Home' Trinidad and Tobago Guardian : September 12th 2013 Contents SEPTEMBER 2013 • WEEK TWO www.guardian.co.tt BUSINESS GUARDIAN
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The bankruptcy of Lehman
Brothers, an American
investment bank, in 2008
turned a nasty credit crunch
into the worst financial crisis
in 80 years.
Massive bailouts from governments and
central banks staved off a second Depression
but failed to prevent a deep recession from
which many rich economies have yet fully
to recover. Five years after that calamity,
two big questions need to be answered. Is
global finance safer? And are more crises
on the horizon?
The quick answers are yes, and yes. Global
finance looks less vulnerable because reforms
to the financial industry have made it more
resilient and because America, the country
at the heart of the Lehman mess, has gotten
rid of much of the excess debt and righted
many of the imbalances in its economy.
Today s danger zones are elsewhere. They
are unlikely to spawn a collapse on the scale
of 2008. But they could produce enough
turmoil to hit growth hard.
The disaster of September 2008 had many
causes. But, put crudely, Lehman s demise
spawned catastrophe because it combined
three separate vulnerabilities. The underlying
one was a surge in debt, particularly in the
financial sector, brought on by a housing
The ensuing bust was made more dan-
gerous because of the second weakness: the
complex interconnections of securitized
finance meant that no one understood what
assets were worth or who owed what.
Lehman s failure added a third devastating
dimension: confusion about whether gov-
ernments could, or would, step in as finance
failed. A rule of thumb for spotting future
disaster is how far those weaknesses---a debt
surge, ill-understood interconnections and
uncertainty about a safety net---are repeat-
ed.The overhaul of financial regulation since
2008 has made the most progress on the
first two. Under the new Basel capital stan-
dards, banks are being compelled to hold
more, and better, capital relative to their
assets; the biggest "systemic" banks even
more than others.
Another strand of reforms, such as push-
ing derivatives trading onto clearing houses,
has tried to improve transparency. The least
progress has been made on what to do when
big banks fail -- though new efforts to write
global rules that would force banks to issue
bonds that can be "bailed in" in the event
of failure is a promising step.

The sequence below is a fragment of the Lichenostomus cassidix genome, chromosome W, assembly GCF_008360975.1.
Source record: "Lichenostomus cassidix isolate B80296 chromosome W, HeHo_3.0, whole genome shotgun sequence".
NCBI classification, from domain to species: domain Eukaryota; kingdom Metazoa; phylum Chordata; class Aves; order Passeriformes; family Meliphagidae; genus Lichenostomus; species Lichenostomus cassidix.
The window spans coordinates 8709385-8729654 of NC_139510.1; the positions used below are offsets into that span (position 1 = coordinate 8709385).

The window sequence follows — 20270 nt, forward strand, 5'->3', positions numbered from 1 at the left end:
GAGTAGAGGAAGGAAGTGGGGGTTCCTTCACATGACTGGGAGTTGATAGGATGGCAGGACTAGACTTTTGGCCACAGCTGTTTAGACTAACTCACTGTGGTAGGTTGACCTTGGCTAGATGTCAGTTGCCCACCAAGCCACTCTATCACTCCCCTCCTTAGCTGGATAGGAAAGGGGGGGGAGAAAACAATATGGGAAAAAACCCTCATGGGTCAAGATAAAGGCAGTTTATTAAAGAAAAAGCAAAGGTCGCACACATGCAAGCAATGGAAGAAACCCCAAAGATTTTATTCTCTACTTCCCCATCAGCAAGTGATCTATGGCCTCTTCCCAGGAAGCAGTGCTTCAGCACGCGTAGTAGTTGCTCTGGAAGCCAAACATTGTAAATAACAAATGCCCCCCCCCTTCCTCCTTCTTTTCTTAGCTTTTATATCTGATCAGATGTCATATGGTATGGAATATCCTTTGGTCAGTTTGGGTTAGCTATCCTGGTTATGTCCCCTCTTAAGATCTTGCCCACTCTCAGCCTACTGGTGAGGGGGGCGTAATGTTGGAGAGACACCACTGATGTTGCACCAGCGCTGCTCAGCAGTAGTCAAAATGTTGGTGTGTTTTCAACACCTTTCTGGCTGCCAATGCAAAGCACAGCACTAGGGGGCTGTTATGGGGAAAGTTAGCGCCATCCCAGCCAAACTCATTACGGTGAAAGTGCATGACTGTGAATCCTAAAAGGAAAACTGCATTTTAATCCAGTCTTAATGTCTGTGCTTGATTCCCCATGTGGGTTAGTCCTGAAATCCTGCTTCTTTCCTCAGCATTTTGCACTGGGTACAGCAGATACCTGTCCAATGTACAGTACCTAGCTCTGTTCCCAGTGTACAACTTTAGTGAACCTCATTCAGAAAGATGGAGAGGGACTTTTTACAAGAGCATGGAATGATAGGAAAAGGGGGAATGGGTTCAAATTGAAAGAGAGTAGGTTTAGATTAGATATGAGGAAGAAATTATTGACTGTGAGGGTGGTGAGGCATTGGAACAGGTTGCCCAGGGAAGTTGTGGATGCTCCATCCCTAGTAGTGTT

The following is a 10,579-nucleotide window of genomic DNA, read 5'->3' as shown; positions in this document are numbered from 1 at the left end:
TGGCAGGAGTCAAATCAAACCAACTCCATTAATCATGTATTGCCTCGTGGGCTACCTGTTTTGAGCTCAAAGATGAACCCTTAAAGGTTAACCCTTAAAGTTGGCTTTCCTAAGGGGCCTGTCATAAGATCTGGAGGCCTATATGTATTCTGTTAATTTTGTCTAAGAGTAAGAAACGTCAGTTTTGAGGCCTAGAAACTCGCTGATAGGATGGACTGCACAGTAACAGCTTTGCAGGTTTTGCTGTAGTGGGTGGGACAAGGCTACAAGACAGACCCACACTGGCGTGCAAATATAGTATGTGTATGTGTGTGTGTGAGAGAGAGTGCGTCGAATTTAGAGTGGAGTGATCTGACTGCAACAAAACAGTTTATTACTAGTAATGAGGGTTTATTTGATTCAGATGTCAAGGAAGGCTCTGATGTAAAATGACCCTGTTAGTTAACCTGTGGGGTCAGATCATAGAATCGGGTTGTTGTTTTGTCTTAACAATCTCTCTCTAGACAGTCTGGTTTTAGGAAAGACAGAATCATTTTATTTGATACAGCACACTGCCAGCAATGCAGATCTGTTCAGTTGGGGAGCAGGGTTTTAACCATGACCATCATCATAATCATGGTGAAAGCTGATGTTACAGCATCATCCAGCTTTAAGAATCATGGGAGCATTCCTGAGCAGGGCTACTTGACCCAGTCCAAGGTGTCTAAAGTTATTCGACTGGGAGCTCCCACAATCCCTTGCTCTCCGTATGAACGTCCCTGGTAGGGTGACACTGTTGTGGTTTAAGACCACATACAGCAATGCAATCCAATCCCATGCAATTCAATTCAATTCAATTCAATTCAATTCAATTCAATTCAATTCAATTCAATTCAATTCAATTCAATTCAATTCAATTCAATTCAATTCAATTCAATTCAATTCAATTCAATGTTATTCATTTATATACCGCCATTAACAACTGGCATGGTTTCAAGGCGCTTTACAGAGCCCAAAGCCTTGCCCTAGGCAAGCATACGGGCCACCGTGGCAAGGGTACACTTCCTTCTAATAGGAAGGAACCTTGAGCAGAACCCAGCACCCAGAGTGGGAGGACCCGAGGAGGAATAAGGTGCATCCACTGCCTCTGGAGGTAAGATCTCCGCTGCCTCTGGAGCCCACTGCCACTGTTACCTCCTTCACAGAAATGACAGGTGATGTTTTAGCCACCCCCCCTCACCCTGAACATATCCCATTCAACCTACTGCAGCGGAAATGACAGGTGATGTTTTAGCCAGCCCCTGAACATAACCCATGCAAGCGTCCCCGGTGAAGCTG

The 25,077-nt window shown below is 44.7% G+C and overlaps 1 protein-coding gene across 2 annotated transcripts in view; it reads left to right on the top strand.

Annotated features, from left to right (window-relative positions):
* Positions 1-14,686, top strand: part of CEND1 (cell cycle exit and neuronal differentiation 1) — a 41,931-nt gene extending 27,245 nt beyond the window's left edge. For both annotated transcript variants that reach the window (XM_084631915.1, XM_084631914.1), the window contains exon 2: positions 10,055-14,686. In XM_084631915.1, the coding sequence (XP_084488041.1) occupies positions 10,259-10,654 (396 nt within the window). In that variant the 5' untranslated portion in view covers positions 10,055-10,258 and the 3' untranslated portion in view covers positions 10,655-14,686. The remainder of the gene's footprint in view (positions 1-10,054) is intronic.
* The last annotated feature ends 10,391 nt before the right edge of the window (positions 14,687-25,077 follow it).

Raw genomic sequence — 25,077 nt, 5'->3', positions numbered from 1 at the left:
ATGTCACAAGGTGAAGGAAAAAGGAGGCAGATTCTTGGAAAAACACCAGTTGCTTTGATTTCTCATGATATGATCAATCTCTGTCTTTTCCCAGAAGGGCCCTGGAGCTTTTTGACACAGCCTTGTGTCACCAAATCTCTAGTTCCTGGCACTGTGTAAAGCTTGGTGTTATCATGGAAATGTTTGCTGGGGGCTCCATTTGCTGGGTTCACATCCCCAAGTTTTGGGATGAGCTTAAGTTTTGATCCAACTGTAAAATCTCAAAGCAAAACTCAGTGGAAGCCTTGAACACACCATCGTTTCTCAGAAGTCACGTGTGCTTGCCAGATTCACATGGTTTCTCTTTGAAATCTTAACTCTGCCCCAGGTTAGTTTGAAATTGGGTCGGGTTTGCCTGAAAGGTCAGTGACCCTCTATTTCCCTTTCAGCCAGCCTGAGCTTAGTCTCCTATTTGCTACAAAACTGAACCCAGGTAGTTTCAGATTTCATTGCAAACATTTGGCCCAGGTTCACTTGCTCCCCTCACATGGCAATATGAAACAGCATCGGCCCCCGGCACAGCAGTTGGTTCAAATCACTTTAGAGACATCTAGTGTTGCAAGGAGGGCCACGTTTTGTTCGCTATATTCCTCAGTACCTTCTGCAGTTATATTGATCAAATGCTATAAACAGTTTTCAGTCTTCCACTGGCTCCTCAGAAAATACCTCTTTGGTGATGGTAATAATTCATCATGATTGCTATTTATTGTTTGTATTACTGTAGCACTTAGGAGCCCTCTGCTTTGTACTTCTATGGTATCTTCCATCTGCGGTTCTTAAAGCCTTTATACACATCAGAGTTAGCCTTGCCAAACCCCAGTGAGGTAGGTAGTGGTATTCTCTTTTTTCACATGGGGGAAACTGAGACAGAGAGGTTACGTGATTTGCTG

American finance has become safer. The
country s big banks have raised more capital
and written off more dud assets than most
others. At around 13 per cent, their risk-
weighted capital ratio is far above the new
global norms and some 60 per cent higher
than before the crisis.
American property prices have adjusted,
and households have cut their debt. Gov-
ernment debt has risen, but most of that
rise is the sensible mirror image of efforts
by households to reduce theirs. Now that
the economy is recovering, the budget deficit
is tumbling. You can find bubbliness in bits
of American finance, including the corpo-
rate-bond market, and some nasty off-bal-
ance-sheet liabilities like student loans and
public-sector pensions, but America does
not look like a source of imminent trouble.
Britain and Japan have changed less. Abe-
nomics has improved Japan s prospects, but
government debt is still close to 250 percent
of gross domestic product. In Britain, the
combination of budget cuts and weak private
investment has produced a recovery that is
built on the same ingredients---particularly
rising house prices---that caused the last
bust. Britain is not about to topple the world
economy, but growth that is based more on
investment, both public and private, would
be an awful lot safer.
What about emerging economies, many
of which have seen a big run-up in debt?
China is often dubbed a Lehman-in-the-
making. Since 2008, credit growth in the
Middle Kingdom, now the world s second-
largest economy, has exploded, and by some
estimates it is over 200 per cent of GDP.
China s financial system has few interna-
But, as in America in 2008, there is uncer-
tainty about the true size of its debts and
how much of them will be repaid. The dan-
ger China poses depends on the third ingre-